Tourists, residents and sea turtles flock to Palm Beach County beaches!

Categories: News

hatchling_in_shell-web9.5 miles of beach monitored by Loggerhead Marinelife Center supports nearly five percent of the world’s loggerhead sea turtle nests

Palm Beach County is home to some of the world’s most beautiful beaches attracting international visitors – some with feet, and thousands with flippers! Sea turtle nesting season will officially begin this Wednesday, March 1 in Palm Beach County, so it is time to pay special attention to our beautiful beaches – home to some of the world’s most critical sea turtle nesting habitat.

Loggerhead Marinelife Center researchers monitor a 9.5-mile stretch of beach from the northern Palm Beach County line (Jupiter Island) south to the northern border of John D. MacArthur Beach State Park. In 2016, the Center documented over 16,000 nests on that stretch, a record-breaking nesting year for loggerhead sea turtles. That’s one nest every three feet and comprises approximately five percent of the world’s total loggerhead sea turtle nests. The same stretch of beach also accounts for 15 percent of Florida’s leatherback nests (2016) and 13 percent of Florida’s green sea turtle nests (2016).

“We are fortunate to study on one of the world’s most important sea turtle nesting beaches,” said Dr. Justin Perrault, LMC’s associate director of research. “In addition to day-to-day monitoring, this year we are working on several research projects, collecting various samples to better understand local sea turtle populations and the impact humans have on them. We’re hopeful that we can use our findings to better protect sea turtles, and ultimately, our marine ecosystems.”

Nesting season runs through Oct. 31 in Palm Beach County. It is critical to protect our beaches every day – not just when nesting season prevails.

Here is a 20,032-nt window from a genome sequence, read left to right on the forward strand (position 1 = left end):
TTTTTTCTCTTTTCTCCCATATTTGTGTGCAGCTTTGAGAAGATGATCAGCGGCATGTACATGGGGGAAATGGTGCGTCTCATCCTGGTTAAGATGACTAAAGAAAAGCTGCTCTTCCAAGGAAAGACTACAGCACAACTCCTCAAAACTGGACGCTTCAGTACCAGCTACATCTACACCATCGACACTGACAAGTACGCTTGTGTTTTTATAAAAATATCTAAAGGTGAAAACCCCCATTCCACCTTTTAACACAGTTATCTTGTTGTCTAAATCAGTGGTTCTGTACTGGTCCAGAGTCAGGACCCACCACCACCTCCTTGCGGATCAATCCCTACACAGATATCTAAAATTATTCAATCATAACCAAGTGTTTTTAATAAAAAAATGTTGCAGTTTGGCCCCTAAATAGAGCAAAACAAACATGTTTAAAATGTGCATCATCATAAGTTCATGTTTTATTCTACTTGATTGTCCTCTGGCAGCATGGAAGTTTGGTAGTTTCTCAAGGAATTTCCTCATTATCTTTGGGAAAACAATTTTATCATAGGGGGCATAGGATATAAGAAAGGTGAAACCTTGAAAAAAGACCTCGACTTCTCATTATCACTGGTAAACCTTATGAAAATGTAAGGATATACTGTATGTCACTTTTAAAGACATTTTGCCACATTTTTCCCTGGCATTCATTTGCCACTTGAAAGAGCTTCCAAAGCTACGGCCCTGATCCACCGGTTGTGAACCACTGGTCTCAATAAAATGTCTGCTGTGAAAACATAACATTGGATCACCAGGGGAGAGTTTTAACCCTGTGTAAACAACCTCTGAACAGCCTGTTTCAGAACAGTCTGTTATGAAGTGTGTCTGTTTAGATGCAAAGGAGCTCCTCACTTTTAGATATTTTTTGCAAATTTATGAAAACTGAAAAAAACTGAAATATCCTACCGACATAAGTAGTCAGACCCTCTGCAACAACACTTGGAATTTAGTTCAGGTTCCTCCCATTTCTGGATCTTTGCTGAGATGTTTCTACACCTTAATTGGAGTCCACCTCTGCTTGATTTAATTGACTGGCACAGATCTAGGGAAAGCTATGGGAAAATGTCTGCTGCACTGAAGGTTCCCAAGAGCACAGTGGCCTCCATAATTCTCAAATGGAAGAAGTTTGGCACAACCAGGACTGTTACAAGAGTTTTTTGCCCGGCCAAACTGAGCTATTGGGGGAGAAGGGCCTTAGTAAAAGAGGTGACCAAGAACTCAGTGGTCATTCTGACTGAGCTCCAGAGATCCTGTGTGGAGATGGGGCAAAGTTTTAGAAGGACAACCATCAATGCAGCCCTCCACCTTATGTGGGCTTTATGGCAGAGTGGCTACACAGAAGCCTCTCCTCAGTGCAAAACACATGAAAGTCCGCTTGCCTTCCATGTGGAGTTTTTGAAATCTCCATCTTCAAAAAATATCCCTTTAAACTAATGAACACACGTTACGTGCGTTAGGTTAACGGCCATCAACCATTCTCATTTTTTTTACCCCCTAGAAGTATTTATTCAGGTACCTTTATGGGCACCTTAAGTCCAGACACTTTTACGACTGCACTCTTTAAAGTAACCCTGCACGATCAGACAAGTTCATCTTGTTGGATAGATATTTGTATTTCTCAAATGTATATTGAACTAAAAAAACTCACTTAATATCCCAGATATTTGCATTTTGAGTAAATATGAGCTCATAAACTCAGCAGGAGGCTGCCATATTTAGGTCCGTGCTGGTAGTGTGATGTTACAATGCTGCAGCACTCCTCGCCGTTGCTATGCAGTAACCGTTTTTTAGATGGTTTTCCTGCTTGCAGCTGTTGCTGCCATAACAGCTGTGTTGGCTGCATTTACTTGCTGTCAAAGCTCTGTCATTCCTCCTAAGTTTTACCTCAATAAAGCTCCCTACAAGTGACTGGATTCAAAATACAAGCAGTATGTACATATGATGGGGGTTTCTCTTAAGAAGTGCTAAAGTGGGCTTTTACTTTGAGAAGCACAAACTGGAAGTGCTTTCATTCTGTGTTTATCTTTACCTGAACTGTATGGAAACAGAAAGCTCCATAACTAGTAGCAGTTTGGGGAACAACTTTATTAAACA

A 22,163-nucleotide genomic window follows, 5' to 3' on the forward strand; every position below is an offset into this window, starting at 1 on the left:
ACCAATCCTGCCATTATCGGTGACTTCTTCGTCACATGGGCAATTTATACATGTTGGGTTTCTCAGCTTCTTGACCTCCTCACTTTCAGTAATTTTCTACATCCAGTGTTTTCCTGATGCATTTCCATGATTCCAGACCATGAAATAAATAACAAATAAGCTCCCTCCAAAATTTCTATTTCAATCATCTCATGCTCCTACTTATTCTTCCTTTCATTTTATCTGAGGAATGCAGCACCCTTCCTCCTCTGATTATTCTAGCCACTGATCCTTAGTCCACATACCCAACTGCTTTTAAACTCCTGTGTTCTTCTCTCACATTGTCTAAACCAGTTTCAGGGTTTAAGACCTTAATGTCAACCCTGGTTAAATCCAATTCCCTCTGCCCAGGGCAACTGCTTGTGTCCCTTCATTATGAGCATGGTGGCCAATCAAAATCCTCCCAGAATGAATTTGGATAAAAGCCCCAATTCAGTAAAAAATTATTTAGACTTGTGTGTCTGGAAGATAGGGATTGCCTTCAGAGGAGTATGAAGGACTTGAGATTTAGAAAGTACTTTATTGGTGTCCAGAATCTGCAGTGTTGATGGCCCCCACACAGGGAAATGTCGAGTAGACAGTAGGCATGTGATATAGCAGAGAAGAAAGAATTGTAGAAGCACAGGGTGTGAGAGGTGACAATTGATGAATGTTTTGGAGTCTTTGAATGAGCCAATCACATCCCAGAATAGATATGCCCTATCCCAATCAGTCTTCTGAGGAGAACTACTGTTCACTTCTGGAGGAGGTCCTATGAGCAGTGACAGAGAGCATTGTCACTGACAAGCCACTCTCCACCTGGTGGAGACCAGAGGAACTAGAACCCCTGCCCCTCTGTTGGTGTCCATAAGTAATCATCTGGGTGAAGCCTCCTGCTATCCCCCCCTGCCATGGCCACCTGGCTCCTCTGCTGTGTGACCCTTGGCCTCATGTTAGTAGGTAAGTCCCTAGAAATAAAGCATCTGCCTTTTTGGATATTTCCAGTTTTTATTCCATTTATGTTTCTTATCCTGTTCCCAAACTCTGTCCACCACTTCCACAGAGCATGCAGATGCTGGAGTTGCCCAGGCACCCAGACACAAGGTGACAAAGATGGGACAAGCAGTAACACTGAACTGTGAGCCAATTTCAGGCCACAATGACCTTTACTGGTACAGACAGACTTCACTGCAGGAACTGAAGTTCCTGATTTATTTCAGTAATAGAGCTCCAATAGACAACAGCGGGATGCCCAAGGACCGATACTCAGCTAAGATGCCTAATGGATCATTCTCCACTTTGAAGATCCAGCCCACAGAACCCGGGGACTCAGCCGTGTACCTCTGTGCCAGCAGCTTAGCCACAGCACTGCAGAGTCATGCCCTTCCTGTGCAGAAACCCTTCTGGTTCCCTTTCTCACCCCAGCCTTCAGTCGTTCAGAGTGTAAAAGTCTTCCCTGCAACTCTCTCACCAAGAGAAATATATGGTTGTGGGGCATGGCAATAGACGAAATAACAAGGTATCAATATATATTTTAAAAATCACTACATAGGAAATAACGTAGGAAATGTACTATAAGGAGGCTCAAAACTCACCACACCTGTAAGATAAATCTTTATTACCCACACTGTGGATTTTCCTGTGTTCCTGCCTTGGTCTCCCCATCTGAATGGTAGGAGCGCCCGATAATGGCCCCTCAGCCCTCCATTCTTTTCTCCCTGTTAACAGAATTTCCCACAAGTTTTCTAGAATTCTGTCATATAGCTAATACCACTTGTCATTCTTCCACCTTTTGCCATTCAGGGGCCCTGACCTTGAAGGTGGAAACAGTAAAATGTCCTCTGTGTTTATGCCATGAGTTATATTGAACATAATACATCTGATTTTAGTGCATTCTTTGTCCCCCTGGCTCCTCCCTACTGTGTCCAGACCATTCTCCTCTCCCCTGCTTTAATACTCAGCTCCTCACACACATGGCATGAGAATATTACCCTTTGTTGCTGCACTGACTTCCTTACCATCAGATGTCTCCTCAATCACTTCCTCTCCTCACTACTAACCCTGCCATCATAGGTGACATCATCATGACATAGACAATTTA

loggerhead-hatchlings-web“Modern sea turtles evolved around 110 million years ago, and are some of the most fascinating creatures,” said Jack E. Lighton, LMC’s president & CEO. “Sea turtles tell us the health of our ocean; the ocean tells us the health of our planet. We are honored to advocate for sea turtles and the ocean and beaches they call home. We invite our community to join in our efforts.”

Taking a few easy steps can help ensure the safety of nesting females and hatchlings during the season:

Do:

  • Throw away debris left behind on the beach
  • Fill in holes in the sand, knock down sand castles and remove foreign objects that may obstruct a sea turtle’s path to and from the ocean
  • If you come across a nesting sea turtle, observe at a distance from behind
  • Look out for disoriented hatchlings on trails and roads near the beach
  • Keep your lights out near the beach and install sea turtle-friendly lighting where needed
  • Bring weak or disoriented hatchlings to Loggerhead Marinelife Center. They can be placed in the 24-hour drop-off cooler located outside the Center’s entrance (14200 US Highway One, Juno Beach, FL 33408)

Don’t:

  • Interact with or disrupt a nesting sea turtle – it is illegal
  • Release balloons (deflated ones resemble jellyfish, a common prey item for sea turtles)
  • Use lighting on the beach at night including flashlights, lanterns, flash photography and cell phones
  • Touch hatchlings on their way to the ocean
  • Take or touch empty egg shells, or exposed, un-hatched eggs
  • Harm or harass sea turtles, their nests or hatchlings
  • Use shovels to dig on the beach during nesting season

It is illegal to harm or harass sea turtles, their nests or hatchlings, which are protected by the US Endangered Species Act of 1973 and Florida Statute Chapter 370. For more information about sea turtle nesting, please visit www.marinelife.org/nesting or www.marinelife.org/research.

Members of the media interested in arranging an interview with one of LMC’s researchers about nesting season can contact Hannah Deadman, public relations & communications coordinator, at hdeadman@marinelife.org or (561) 627-8280 ext. 124.